19 August 2007
It hit home today that I'm in the middle of southern Africa. The previous few days have been hectic, I haven't had much time to let it sink in--running from meeting to meeting around Lusaka with deans and more deans...at the University of Zambia, the Dean of Agriculture, the Dean of Engineering, another dean...then to the hospital to meet with the Dean of Medicine, and medical students there who have helped with D-Lab in the past. They have bars on the doors of all the offices in the University. Feels kind of like a prison at first glance, but heh heh heh, unlocking padlocks is waaay more satisfying than huffing at the stupid card reader at MIT that never recognizes my card.
My favorite so far was visiting Disacare -- a Zambian organization where various people with disabilities build wheelchairs for other Zambians. It is where Jess has been working to design and build bicycle ambulances. (Jess has been here 5 times before and she's showing me the ropes.) Saw a few Zambulances being welded together, met the workers, got a marriage proposal--great place.
But today, we took a bus (*they pack the busses full full, no room for aisles, packed right between the businessman and the potatoes) out to Chilanga, spent 1.5 hours waiting to meet up with people. (Transportation is especially unpredictably inefficient because all the presidents in southern Africa are meeting in Zambia this week, and they keep closing random roads.) It gave me the chance to sit by the side of the road and just watch people. Little kids always smile and wave back. Women carrying babies will usually smile and wave back, too, although a little more shyly. A soldier stopped and talked to me. He grinned and asked if I was "relazzing." Yeah, I said, I was relaxing.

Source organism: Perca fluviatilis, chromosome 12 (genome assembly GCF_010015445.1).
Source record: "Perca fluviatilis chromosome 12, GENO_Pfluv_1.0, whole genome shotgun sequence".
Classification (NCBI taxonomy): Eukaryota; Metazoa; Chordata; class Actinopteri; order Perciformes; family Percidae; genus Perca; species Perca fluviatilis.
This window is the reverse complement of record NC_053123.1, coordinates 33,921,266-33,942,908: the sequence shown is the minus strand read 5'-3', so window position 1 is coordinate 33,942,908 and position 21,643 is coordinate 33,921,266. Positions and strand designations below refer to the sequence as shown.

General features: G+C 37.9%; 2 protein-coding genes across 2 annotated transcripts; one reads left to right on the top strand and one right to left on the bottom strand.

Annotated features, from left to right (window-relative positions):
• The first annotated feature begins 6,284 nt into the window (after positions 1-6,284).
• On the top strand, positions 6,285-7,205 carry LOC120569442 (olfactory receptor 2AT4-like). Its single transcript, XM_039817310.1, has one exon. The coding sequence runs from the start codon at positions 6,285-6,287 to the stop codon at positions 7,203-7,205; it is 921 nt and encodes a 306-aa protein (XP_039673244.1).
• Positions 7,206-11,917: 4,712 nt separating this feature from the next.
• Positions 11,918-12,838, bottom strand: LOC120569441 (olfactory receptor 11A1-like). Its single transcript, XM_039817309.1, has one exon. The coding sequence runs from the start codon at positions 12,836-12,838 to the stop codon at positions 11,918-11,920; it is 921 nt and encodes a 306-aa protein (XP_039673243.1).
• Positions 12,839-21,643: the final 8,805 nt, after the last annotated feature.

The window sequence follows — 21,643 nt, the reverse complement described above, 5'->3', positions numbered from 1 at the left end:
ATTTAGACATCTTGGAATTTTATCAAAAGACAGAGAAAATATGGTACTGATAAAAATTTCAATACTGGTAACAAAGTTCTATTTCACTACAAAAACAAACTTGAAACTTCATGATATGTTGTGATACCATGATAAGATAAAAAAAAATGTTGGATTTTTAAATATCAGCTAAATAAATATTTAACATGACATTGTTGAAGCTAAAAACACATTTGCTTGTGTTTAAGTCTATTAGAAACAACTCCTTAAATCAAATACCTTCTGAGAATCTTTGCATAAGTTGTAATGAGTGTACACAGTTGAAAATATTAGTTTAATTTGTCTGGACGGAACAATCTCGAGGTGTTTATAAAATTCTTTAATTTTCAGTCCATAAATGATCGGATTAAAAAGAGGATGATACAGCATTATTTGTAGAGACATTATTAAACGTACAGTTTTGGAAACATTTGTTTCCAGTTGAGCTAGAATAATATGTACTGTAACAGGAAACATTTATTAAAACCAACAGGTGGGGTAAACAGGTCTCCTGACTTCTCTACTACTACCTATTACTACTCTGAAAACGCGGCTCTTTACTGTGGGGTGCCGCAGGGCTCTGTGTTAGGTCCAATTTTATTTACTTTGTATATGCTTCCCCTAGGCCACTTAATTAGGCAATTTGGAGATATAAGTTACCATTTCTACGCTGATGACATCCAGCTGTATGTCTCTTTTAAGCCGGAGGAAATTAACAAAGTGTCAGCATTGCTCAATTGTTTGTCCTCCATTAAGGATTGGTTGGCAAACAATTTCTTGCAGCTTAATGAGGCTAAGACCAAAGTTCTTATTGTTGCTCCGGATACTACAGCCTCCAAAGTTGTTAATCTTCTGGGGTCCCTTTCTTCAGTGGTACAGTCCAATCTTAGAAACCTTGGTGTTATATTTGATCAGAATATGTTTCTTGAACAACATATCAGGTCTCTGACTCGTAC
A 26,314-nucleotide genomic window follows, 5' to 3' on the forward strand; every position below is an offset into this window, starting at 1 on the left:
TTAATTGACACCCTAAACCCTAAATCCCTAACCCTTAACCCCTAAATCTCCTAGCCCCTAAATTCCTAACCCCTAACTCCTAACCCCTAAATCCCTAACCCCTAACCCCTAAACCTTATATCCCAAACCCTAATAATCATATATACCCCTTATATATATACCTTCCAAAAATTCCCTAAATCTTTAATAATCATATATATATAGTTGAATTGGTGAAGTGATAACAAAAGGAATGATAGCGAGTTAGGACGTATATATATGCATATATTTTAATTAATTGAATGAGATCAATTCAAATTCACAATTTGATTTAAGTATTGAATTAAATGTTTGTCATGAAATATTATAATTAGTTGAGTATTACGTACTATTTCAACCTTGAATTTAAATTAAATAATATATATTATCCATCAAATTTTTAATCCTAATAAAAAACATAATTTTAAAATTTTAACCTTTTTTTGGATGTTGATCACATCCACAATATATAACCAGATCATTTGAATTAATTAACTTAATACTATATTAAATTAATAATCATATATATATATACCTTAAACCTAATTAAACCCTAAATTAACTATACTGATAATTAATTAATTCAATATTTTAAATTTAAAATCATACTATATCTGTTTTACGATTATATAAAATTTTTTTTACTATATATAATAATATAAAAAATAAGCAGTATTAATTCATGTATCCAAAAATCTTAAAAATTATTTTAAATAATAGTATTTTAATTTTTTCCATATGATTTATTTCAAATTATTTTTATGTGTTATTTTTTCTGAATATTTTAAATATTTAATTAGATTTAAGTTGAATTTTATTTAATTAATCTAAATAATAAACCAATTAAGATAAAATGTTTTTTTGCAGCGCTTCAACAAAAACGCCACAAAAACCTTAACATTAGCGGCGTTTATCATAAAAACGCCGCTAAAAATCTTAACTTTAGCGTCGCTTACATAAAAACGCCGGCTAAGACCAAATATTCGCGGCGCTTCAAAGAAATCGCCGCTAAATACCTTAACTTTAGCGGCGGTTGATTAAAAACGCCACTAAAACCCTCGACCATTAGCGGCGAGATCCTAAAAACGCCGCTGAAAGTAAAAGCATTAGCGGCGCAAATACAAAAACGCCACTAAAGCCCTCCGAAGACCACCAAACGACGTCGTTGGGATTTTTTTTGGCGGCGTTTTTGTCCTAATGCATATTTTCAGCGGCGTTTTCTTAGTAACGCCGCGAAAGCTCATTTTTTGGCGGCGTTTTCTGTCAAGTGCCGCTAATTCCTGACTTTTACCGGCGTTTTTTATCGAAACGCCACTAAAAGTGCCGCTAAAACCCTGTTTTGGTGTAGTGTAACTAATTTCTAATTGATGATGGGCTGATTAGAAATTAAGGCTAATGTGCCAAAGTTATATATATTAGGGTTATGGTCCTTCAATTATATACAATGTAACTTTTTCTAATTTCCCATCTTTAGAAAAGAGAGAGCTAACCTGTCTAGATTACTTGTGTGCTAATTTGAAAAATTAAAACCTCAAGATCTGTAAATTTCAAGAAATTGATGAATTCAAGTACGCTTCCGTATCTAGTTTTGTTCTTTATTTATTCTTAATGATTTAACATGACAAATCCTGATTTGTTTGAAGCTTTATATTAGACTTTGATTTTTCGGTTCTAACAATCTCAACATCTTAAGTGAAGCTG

Eventually, Jess and I met up with Leonard, who was running an AIDS training workshop at a church at a compound called Freedom. Every bench was filled with dark smiling faces, carefully taking notes about the immune system. Then we ran back to the main road to catch a bus over to the Hospice Clinic. We talked to a nun there about working with D-lab and checked in on the bike ambulance they have. The nun told us to come back on Monday when they're less busy, and the bike ambulance was broken--and looked as if it were never used. We agreed to take it off their hands, repair it and give it to the community of Linda nearby that had a bike ambulance already that they use regularly. Then we jumped in Kenny's (from Disacare) truck bed (woah, truck beds open on all sides here, not just the back!) with the bike ambulance, picked up a few hitchikers who jumped in the bed with us, and drove to Linda to meet Johnny, guardian angel of Linda. He runs a community center where we saw him teaching a class on clean drinking water to a room full of women and their babies. Sat and talked to some of the women who work at the center for a long time. Bussed back home again, more bussing for groceries, then home again and Emmanuel gave us an impromptu Nyanja language lesson. (Professor Emmanuel Matsika attended IDDS and is now hosting us in his home across the street from the University of Zambia.)
The astounding moment when it all finally set in was when I looked at my hand and was shocked by its paleness. The only other muzungus (whiteys) I've seen here were at the shopping block and the nuns at Hospice. You know you're in Africa when you forget you're white.
14 August 2007
I am the luckiest girl in the whole entire world, so just tell me that when I come back with malarial polio-infested yellow fever.
Among other things...
Objective #1: Find a new not-so-remote village that D-Lab students can work with during the rainy season
Objective #2: Touch base with contacts in Mwape, current remote village, and get updates on ongoing projects
A year ago, I decided my dream job was working for Amy Smith and traveling to the D-Lab sites. I'm going to lead trips to Zambia over the next year.
Someone pinch me.
Right on the heels of IDDS. I just had a few days buffer time to pack my room, move my stuff to my apartment, and pack for Zambia. This is insane. And [grin] wonderful.